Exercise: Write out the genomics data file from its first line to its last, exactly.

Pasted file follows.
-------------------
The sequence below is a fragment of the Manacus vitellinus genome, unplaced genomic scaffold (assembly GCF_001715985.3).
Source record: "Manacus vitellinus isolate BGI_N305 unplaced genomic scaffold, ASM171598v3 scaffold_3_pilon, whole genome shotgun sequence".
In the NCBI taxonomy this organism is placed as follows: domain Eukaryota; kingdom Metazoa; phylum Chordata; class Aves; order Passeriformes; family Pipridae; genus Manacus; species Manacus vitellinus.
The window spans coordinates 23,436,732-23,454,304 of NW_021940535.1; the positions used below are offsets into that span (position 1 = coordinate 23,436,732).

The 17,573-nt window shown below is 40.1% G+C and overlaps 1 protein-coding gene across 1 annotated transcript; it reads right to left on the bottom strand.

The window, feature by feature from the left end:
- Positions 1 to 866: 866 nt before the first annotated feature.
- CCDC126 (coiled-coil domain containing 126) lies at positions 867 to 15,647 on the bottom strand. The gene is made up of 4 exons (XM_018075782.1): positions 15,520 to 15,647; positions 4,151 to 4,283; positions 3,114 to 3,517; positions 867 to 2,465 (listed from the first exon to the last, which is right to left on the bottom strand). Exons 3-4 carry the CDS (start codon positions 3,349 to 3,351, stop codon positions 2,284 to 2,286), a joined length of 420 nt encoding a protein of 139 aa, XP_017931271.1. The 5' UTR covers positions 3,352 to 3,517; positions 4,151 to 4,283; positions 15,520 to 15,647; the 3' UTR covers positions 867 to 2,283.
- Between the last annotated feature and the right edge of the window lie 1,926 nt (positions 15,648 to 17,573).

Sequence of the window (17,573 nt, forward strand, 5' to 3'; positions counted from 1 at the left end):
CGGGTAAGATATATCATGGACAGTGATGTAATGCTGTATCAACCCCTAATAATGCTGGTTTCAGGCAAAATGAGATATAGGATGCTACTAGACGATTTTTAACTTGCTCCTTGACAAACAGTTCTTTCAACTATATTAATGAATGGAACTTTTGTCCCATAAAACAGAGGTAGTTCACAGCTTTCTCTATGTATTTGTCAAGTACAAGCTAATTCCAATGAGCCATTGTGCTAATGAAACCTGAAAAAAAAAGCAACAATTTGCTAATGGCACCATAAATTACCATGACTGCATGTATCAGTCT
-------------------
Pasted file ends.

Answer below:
The sequence below is a fragment of the Manacus vitellinus genome, unplaced genomic scaffold (assembly GCF_001715985.3).
Source record: "Manacus vitellinus isolate BGI_N305 unplaced genomic scaffold, ASM171598v3 scaffold_3_pilon, whole genome shotgun sequence".
In the NCBI taxonomy this organism is placed as follows: domain Eukaryota; kingdom Metazoa; phylum Chordata; class Aves; order Passeriformes; family Pipridae; genus Manacus; species Manacus vitellinus.
The window spans coordinates 23,436,732-23,454,304 of NW_021940535.1; the positions used below are offsets into that span (position 1 = coordinate 23,436,732).

The 17,573-nt window shown below is 40.1% G+C and overlaps 1 protein-coding gene across 1 annotated transcript; it reads right to left on the bottom strand.

The window, feature by feature from the left end:
- Positions 1 to 866: 866 nt before the first annotated feature.
- CCDC126 (coiled-coil domain containing 126) lies at positions 867 to 15,647 on the bottom strand. The gene is made up of 4 exons (XM_018075782.1): positions 15,520 to 15,647; positions 4,151 to 4,283; positions 3,114 to 3,517; positions 867 to 2,465 (listed from the first exon to the last, which is right to left on the bottom strand). Exons 3-4 carry the CDS (start codon positions 3,349 to 3,351, stop codon positions 2,284 to 2,286), a joined length of 420 nt encoding a protein of 139 aa, XP_017931271.1. The 5' UTR covers positions 3,352 to 3,517; positions 4,151 to 4,283; positions 15,520 to 15,647; the 3' UTR covers positions 867 to 2,283.
- Between the last annotated feature and the right edge of the window lie 1,926 nt (positions 15,648 to 17,573).

Sequence of the window (17,573 nt, forward strand, 5' to 3'; positions counted from 1 at the left end):
CGGGTAAGATATATCATGGACAGTGATGTAATGCTGTATCAACCCCTAATAATGCTGGTTTCAGGCAAAATGAGATATAGGATGCTACTAGACGATTTTTAACTTGCTCCTTGACAAACAGTTCTTTCAACTATATTAATGAATGGAACTTTTGTCCCATAAAACAGAGGTAGTTCACAGCTTTCTCTATGTATTTGTCAAGTACAAGCTAATTCCAATGAGCCATTGTGCTAATGAAACCTGAAAAAAAAAGCAACAATTTGCTAATGGCACCATAAATTACCATGACTGCATGTATCAGTCT